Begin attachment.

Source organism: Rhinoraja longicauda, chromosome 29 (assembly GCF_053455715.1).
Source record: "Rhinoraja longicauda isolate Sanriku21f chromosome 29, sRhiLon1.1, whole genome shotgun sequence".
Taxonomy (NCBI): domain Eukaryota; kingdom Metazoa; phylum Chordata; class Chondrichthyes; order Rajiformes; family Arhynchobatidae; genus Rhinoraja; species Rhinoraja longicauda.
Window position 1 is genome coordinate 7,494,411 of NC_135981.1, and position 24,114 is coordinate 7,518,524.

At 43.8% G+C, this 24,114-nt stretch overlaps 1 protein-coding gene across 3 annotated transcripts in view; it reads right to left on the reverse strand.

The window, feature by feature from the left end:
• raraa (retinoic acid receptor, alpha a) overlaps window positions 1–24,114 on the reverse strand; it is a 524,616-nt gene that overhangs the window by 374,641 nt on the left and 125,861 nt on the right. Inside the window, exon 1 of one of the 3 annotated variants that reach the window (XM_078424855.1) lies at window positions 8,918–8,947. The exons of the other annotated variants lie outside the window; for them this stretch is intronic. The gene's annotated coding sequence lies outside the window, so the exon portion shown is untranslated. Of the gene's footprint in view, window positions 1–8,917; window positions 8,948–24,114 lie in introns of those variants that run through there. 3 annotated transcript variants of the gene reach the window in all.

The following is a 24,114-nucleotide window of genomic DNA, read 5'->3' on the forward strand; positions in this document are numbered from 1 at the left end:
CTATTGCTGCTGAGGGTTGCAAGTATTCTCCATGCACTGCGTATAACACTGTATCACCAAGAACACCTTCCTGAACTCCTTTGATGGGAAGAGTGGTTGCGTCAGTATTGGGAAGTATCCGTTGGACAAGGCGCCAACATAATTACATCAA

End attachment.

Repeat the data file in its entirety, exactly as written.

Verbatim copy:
Source organism: Rhinoraja longicauda, chromosome 29 (assembly GCF_053455715.1).
Source record: "Rhinoraja longicauda isolate Sanriku21f chromosome 29, sRhiLon1.1, whole genome shotgun sequence".
Taxonomy (NCBI): domain Eukaryota; kingdom Metazoa; phylum Chordata; class Chondrichthyes; order Rajiformes; family Arhynchobatidae; genus Rhinoraja; species Rhinoraja longicauda.
Window position 1 is genome coordinate 7,494,411 of NC_135981.1, and position 24,114 is coordinate 7,518,524.

At 43.8% G+C, this 24,114-nt stretch overlaps 1 protein-coding gene across 3 annotated transcripts in view; it reads right to left on the reverse strand.

The window, feature by feature from the left end:
• raraa (retinoic acid receptor, alpha a) overlaps window positions 1–24,114 on the reverse strand; it is a 524,616-nt gene that overhangs the window by 374,641 nt on the left and 125,861 nt on the right. Inside the window, exon 1 of one of the 3 annotated variants that reach the window (XM_078424855.1) lies at window positions 8,918–8,947. The exons of the other annotated variants lie outside the window; for them this stretch is intronic. The gene's annotated coding sequence lies outside the window, so the exon portion shown is untranslated. Of the gene's footprint in view, window positions 1–8,917; window positions 8,948–24,114 lie in introns of those variants that run through there. 3 annotated transcript variants of the gene reach the window in all.

The following is a 24,114-nucleotide window of genomic DNA, read 5'->3' on the forward strand; positions in this document are numbered from 1 at the left end:
CTATTGCTGCTGAGGGTTGCAAGTATTCTCCATGCACTGCGTATAACACTGTATCACCAAGAACACCTTCCTGAACTCCTTTGATGGGAAGAGTGGTTGCGTCAGTATTGGGAAGTATCCGTTGGACAAGGCGCCAACATAATTACATCAA